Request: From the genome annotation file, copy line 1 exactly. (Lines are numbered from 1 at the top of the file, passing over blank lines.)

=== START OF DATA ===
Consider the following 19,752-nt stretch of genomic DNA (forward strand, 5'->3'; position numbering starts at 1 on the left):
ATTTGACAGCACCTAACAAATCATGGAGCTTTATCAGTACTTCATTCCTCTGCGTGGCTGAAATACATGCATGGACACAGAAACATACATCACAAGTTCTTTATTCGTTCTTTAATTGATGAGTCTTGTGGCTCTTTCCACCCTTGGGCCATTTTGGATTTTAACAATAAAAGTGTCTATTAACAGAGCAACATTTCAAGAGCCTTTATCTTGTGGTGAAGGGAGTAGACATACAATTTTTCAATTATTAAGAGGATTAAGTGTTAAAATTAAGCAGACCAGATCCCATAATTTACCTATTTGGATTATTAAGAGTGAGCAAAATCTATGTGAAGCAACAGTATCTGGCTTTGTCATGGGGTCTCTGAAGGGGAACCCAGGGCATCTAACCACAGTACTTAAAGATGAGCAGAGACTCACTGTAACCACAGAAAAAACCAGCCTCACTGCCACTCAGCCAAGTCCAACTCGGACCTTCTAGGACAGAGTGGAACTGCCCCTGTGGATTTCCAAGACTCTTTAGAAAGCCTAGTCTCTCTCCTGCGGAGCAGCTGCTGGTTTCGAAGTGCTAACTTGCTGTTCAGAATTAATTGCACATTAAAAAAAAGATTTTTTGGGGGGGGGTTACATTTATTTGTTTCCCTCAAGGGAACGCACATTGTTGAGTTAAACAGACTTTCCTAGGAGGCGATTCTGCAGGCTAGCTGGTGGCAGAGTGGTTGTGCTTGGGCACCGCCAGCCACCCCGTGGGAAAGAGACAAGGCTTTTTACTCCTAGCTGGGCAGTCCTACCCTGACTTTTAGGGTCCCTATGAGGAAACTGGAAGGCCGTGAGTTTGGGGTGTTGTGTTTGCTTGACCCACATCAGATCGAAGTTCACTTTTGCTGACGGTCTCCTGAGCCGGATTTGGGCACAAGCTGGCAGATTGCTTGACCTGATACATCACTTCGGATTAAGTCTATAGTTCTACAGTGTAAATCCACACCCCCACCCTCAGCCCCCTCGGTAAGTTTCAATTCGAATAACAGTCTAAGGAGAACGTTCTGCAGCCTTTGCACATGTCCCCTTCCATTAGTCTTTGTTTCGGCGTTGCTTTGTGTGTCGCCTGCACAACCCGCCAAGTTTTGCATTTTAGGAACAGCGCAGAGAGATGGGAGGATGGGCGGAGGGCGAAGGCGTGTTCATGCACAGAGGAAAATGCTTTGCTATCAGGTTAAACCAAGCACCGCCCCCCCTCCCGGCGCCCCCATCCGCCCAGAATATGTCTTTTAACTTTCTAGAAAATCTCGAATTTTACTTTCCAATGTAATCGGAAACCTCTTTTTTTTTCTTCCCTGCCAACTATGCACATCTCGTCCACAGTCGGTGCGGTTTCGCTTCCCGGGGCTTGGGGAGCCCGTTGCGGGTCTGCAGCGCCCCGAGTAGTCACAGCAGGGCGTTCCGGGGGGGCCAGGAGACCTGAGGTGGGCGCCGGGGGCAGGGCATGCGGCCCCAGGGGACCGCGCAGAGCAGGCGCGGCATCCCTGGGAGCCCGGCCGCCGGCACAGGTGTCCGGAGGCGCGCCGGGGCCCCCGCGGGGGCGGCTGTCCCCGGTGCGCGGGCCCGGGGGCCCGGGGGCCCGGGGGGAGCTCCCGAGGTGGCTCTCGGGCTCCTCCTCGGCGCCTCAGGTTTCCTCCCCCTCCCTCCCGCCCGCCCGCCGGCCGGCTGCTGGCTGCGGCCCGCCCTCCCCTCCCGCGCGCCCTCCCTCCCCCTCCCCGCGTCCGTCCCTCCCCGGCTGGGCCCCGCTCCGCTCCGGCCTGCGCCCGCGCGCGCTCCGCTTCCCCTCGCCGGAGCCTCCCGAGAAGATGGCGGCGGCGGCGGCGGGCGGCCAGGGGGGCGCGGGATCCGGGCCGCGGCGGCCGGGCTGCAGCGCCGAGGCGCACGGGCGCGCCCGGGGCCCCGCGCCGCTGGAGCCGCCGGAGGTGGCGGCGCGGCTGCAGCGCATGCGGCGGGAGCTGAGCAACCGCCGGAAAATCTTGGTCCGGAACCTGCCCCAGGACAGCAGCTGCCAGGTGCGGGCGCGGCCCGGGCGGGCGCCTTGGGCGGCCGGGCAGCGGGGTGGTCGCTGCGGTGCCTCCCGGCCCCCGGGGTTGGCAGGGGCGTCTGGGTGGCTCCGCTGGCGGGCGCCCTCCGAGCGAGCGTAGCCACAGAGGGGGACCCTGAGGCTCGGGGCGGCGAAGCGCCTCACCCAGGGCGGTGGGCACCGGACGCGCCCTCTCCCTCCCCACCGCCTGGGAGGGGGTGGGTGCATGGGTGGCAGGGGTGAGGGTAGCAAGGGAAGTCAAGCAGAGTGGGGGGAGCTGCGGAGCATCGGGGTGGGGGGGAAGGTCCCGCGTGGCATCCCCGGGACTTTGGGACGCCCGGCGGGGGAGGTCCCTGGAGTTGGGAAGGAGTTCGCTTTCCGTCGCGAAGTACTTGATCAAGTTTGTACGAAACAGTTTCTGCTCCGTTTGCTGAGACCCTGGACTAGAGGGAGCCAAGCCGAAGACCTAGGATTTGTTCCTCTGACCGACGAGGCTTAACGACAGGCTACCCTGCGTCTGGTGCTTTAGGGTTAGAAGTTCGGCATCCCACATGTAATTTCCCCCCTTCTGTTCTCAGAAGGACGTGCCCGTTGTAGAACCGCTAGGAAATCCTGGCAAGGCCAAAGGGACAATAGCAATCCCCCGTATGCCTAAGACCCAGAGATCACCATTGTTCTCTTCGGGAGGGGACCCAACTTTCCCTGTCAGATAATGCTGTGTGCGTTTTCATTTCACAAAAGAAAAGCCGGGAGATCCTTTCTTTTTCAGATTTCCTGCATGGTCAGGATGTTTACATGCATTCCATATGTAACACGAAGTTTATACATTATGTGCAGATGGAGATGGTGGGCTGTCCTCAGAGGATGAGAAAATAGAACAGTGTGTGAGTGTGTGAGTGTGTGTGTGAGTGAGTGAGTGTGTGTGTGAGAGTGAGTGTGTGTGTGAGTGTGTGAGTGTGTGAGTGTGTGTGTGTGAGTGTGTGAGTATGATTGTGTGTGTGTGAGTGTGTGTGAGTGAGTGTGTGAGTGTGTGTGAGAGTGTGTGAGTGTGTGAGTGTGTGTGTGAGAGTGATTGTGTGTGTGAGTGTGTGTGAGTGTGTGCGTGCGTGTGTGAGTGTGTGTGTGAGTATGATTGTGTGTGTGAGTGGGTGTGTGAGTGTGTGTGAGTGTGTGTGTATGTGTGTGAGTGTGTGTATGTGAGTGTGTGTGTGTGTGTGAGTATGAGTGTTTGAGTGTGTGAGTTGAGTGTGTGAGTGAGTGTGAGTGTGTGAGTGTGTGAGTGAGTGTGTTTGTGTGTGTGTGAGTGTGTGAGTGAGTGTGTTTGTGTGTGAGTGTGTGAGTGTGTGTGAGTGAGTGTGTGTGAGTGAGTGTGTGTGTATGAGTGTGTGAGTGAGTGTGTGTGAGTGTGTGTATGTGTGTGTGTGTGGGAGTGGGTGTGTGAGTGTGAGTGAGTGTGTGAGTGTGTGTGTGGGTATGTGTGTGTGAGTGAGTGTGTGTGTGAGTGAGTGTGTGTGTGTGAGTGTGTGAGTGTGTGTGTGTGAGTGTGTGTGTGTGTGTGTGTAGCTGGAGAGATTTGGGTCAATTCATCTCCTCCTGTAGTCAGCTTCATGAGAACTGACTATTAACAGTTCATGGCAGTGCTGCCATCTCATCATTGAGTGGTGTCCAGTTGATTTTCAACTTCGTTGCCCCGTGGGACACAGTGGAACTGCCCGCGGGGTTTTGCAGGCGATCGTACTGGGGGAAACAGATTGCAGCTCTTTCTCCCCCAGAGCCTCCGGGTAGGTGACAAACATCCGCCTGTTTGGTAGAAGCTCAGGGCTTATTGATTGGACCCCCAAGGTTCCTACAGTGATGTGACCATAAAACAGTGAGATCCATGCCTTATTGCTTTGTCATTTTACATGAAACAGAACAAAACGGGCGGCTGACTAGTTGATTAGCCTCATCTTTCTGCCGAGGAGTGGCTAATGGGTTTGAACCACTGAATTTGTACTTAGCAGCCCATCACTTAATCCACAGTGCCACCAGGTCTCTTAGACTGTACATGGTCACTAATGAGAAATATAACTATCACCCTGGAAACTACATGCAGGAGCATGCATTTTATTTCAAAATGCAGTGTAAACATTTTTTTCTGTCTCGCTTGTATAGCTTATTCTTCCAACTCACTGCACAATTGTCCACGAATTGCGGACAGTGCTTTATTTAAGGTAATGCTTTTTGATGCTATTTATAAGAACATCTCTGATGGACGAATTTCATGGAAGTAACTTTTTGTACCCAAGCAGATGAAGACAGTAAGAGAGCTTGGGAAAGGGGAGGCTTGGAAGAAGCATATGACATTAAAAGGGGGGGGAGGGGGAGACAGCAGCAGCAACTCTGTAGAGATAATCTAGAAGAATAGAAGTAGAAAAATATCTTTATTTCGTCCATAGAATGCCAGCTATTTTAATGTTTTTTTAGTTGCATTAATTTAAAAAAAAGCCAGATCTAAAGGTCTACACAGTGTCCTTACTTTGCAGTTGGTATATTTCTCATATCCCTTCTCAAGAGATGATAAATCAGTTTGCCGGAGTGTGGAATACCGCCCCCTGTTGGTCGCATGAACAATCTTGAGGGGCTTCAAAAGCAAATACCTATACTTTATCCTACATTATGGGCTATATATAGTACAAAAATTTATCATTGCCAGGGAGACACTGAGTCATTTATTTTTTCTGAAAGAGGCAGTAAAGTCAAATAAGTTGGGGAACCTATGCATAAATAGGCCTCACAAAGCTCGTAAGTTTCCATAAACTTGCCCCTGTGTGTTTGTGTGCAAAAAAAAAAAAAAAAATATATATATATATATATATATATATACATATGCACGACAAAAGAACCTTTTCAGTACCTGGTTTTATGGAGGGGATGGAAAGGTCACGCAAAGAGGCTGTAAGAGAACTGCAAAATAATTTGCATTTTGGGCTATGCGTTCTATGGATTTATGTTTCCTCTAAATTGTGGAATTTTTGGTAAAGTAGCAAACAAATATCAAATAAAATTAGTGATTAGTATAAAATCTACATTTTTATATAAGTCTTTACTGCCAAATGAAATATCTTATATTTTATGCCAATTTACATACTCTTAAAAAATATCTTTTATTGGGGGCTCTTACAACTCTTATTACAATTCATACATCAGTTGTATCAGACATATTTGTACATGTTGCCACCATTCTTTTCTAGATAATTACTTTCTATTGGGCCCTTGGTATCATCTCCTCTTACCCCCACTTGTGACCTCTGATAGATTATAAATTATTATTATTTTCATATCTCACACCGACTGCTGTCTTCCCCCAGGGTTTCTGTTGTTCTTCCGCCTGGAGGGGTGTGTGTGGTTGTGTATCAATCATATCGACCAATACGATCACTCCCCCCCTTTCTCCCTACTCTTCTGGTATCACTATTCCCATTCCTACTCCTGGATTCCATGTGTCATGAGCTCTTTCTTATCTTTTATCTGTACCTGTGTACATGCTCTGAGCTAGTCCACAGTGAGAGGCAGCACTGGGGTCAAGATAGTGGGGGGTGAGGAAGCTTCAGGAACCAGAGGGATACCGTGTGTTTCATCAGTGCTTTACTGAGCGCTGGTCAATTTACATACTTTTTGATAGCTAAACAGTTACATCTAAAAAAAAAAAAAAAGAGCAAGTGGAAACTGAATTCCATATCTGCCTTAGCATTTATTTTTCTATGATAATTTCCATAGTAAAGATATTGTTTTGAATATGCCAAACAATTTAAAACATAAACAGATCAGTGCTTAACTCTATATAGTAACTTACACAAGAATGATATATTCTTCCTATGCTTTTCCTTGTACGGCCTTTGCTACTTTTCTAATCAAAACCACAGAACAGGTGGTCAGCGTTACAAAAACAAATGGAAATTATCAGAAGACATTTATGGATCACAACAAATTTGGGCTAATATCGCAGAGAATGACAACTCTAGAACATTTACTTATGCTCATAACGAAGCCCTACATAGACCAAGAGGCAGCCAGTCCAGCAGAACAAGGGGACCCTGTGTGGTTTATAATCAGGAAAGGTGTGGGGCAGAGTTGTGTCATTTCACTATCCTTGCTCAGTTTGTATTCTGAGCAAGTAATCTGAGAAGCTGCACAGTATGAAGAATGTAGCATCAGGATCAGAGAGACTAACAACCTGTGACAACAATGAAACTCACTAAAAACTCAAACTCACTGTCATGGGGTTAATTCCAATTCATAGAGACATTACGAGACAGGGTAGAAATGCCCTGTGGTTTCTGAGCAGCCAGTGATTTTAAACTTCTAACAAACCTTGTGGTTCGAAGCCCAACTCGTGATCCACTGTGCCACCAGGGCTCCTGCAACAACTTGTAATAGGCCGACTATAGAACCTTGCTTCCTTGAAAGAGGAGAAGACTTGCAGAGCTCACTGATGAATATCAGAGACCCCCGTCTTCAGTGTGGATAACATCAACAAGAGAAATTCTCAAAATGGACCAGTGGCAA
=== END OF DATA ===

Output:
Consider the following 19,752-nt stretch of genomic DNA (forward strand, 5'->3'; position numbering starts at 1 on the left):